The first thing that catches your eye when you look at him is his big eyes and the size of the man. He is a big guy. The size perhaps may belie the vision he has set for himself. Apparently, he has set his sights on success with such tremendous focus that he sees only the eye of the bird, just like Arjun (of Mahabharata). It’s a sheer coincidence that we are talking about a person having the same name as the ace archer of the great Indian epic. Yes, you got that right. We are talking about Bollywood actor Arjun Kapoor.
He may have the best surname in Bollywood, his father Boney Kapoor may be a big producer, Arjun might have had initially the advantage of being a star kid, but that was long ago. Since his debut in Ishaqzaade in 2012, this well-read actor has come a long way, carving a niche for himself in the industry with hits like 2 States, Gunday and Ki & Ka. Undeterred by a few flops in between, he pulled himself up by his bootstraps to make a mark for himself in the industry. His “never give up” and “bounce-back” attitude has made him one of the most saleable actors in Bollywood today. He is looking forward to his next release – the much-talked about romantic comedy Mubarakan (Congratulations).
The movie, directed by the No Entry and Singh is King fame Anees Bazmee, also stars Arjun’s uncle Anil Kapoor, Ileana D’Cruz, Athiya Shetty and Neha Sharma. For the first-time superstar Anil Kapoor is teaming up with his nephew Arjun Kapoor. Produced by Sony Pictures Networks Productions, Ashwin Varde and Murad Khetani’s Cine1 Studios, the film will hit theatres on July 28.
Mubarakan, shot mainly in London, centres around a Punjabi migrant family living in the UK. Both Anil and Arjun will be seen sporting turbans in the movie. Arjun plays a double role in it. For the promotion of the film, the soft and gentle, yet articulate actor got candid in an exclusive telephonic interview to Asian Style Magazine on July 11.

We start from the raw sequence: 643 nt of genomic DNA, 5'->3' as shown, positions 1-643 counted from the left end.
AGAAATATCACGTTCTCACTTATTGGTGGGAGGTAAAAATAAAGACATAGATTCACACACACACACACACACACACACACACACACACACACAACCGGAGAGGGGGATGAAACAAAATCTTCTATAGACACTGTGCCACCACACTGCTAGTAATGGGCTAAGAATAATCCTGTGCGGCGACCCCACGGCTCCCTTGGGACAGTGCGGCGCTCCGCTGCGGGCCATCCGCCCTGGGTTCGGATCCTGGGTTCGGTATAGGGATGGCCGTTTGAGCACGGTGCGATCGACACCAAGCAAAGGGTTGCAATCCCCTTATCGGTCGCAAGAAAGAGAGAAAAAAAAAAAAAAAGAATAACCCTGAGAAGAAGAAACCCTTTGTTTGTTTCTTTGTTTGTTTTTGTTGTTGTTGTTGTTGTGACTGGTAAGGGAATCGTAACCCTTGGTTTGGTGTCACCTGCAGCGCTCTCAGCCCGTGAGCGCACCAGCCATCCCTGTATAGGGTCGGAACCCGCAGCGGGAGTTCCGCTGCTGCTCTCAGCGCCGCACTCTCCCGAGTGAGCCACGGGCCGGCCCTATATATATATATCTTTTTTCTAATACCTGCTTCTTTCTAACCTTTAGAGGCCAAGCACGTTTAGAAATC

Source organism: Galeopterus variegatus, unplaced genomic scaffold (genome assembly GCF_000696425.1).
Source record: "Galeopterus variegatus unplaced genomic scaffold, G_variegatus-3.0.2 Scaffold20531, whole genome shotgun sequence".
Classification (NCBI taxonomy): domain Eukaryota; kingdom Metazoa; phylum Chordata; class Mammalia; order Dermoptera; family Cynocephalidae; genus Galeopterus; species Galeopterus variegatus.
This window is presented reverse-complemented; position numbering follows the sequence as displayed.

Anand: More than 80% of the film is shot in London. What was the experience like shooting in London?
Arjun Kapoor: Well, it’s the first time I have shot in London as an actor. We shot in the winter. It was amazing. I think it helped the film – the way it looks. The whole beauty of shooting in London in that atmosphere has really enhanced the prospects. The enthusiastic crew and the local people there and the location – everything was great. I think anybody who shoots in England, it’s beautiful. I think we got very very lucky that it turned out to be an outstanding experience.
What is it that attracts Indian filmmakers to London?
I think it’s the relatability and diversity. Even though you have so many cosmopolitan cities across the world, London is one place where the Asian foothold remains very predominant even with the western influence. Somehow the story is relatable even though it is based abroad. For an Indian audience, I think the way London is looked at is almost like a home away from home. I think that’s the one connect London has always created. It never feels like foreign land even though it is a foreign land. It has all the elements of being a foreign country, but when you dive in a bit closer you realise the connection with the Asian community is very huge.
What message are you trying to convey through the film?
Well, it is about joint family, immigration, egos, fights and other issues. But eventually love is what is more important and having the humility to connect with family comes above everything else. That’s the most important message.
How was it working with your uncle Anil Kapoor? Were there any inhibitions?
Oh, that was absolutely fantastic. The excitement was there. There were no inhibitions. I somewhere knew that I had earned the chance to stand in the same frame as him, so I was quite excited about sharing screen space with him. Also, incidentally, in the film we are playing the role of Chacha (uncle) and Bhatija (nephew) that obviously created more excitement than apprehension.